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Monarch Conservation

Research Projects

While the monarch butterfly is not endangered, the North American migration is considered an endangered biological phenomenon. The monarchs’ habitat and overwintering sites span the continent. Because of this, conservation efforts need to be addressed on a trinational level. (Canada, Mexico, as well as the U.S.)

During the breeding phase of the monarch annual life cycle, habitat loss and degradation are a conservation concern. Expanding suburbanization and other activities are leading to the loss of 2400 or more hectares of land per day in the United States, according to the American Farmland Trust. In agriculture, plant pests reduce yield, costing farmers. To eliminate insects like European corn borers, pesticides are applied. Unfortunately, these pesticides have non-target effects on monarchs that can be lethal. Another pesticide concern is the use of herbicide tolerant crops like soybeans, which allow herbicide applications after the crop has emerged. Increased use of these crops has reduced the amount of weeds, including milkweed, in agricultural fields. While the crops can withstand multiple herbicide applications, the milkweed cannot.

Mowing roadsides is another contributor of monarch habitat loss, reducing the number of plant species. It’s unfortunate that the monarch host plant has the word ‘weed’ in its name, as there are some cities and counties that consider it a noxious weed, and actively remove the plant.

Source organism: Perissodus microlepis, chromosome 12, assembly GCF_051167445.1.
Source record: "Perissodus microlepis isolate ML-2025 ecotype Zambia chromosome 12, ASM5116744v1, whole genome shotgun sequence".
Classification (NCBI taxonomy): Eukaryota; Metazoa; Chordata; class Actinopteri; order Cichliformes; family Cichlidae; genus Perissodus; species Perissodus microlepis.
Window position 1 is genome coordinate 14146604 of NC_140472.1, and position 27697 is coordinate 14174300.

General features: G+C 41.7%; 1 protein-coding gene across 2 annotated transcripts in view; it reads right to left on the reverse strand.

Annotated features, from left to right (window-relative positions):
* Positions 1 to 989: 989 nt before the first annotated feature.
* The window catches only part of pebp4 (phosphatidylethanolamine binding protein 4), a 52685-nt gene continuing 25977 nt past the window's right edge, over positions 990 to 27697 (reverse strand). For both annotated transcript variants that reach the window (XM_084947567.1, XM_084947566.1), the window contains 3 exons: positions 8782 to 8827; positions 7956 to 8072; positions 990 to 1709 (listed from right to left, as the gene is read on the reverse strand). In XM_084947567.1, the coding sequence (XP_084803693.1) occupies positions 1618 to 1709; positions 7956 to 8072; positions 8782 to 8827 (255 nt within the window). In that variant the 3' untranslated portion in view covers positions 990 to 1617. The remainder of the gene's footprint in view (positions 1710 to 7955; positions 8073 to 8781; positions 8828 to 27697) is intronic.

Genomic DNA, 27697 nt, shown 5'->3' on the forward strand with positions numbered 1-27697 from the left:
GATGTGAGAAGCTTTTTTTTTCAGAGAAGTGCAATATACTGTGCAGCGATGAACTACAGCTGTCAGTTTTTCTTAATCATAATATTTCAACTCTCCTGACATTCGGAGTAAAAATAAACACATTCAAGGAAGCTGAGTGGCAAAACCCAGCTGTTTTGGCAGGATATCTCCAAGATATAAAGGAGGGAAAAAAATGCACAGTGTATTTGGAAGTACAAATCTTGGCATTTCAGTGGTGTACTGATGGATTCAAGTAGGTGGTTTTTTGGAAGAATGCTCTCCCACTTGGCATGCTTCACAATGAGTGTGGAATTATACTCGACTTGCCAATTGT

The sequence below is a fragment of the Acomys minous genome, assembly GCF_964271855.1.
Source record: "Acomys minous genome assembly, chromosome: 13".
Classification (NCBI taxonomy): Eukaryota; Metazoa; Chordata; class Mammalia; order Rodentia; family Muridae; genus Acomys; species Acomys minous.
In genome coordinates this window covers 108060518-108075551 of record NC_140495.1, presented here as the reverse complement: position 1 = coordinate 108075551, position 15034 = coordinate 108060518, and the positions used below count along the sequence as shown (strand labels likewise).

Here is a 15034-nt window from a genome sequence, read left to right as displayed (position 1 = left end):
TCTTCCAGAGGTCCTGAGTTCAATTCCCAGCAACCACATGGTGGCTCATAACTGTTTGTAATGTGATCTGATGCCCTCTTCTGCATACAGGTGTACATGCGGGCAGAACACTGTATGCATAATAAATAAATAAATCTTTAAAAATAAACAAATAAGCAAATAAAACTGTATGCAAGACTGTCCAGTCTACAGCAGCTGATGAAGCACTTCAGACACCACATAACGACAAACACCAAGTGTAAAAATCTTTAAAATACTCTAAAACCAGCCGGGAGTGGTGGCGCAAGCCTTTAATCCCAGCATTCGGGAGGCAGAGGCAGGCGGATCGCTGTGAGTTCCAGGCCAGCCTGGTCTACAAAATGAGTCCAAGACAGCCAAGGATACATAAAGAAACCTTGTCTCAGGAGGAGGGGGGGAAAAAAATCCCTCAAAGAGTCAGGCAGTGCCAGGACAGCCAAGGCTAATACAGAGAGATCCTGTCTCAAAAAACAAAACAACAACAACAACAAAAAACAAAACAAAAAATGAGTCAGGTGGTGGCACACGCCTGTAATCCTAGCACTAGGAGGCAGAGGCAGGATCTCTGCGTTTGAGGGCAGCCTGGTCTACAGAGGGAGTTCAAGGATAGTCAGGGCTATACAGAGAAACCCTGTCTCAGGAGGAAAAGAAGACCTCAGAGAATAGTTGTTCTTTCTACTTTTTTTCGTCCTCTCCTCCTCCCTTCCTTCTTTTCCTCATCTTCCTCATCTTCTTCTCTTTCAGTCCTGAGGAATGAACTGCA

Illegal logging in the overwintering sites of Mexico is also a concern. Removing trees from protected areas breaks up the forest, resulting in more edges, which make roosting monarchs more vulnerable to the elements. One study from Mexico published in 2006 used satellite imagery from 1986 to 2006 to determine the amount of forest that has been lost or disturbed. The analysis of the images concluded that 10,500 hectares of Monarch Butterfly Biosphere Reserve land have been affected, equivalent to one fifth of the total protected land.

An obstacle facing the preservation of the overwintering sites is that they are privately owned, even though they are federally protected. One way to encourage land owners to protect the trees the monarchs need is to pay them to relinquish their logging rights and/or for their conservation efforts. This approach allows the land owners to earn a living while at the same time protecting the monarchs.

For a detailed summary of monarch needs, threats to these needs, and actions that are being taken to address these threats, see the North American Monarch Conservation Plan. Development of this plan was supported by government agencies from Canada, Mexico and the US, as well as the trinational Commission on Environmental Cooperation. Its primary author is Karen Oberhauser.